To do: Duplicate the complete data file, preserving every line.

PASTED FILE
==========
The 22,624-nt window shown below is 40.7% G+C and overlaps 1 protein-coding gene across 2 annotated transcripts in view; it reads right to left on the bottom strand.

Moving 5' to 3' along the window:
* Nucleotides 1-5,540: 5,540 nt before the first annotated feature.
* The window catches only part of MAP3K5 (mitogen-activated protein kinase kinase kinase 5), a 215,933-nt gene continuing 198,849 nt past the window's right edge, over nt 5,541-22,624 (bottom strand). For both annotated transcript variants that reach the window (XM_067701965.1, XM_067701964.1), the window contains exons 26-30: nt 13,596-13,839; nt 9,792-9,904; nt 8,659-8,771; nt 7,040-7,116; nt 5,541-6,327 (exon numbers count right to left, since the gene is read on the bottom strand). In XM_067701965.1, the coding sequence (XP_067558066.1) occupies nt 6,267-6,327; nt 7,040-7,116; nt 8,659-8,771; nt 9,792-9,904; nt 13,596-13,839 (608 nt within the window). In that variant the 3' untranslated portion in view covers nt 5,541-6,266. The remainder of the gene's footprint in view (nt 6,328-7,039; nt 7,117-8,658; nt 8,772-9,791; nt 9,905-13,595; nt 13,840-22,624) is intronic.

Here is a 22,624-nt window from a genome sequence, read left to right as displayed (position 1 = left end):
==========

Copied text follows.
The 22,624-nt window shown below is 40.7% G+C and overlaps 1 protein-coding gene across 2 annotated transcripts in view; it reads right to left on the bottom strand.

Moving 5' to 3' along the window:
* Nucleotides 1-5,540: 5,540 nt before the first annotated feature.
* The window catches only part of MAP3K5 (mitogen-activated protein kinase kinase kinase 5), a 215,933-nt gene continuing 198,849 nt past the window's right edge, over nt 5,541-22,624 (bottom strand). For both annotated transcript variants that reach the window (XM_067701965.1, XM_067701964.1), the window contains exons 26-30: nt 13,596-13,839; nt 9,792-9,904; nt 8,659-8,771; nt 7,040-7,116; nt 5,541-6,327 (exon numbers count right to left, since the gene is read on the bottom strand). In XM_067701965.1, the coding sequence (XP_067558066.1) occupies nt 6,267-6,327; nt 7,040-7,116; nt 8,659-8,771; nt 9,792-9,904; nt 13,596-13,839 (608 nt within the window). In that variant the 3' untranslated portion in view covers nt 5,541-6,266. The remainder of the gene's footprint in view (nt 6,328-7,039; nt 7,117-8,658; nt 8,772-9,791; nt 9,905-13,595; nt 13,840-22,624) is intronic.

Here is a 22,624-nt window from a genome sequence, read left to right as displayed (position 1 = left end):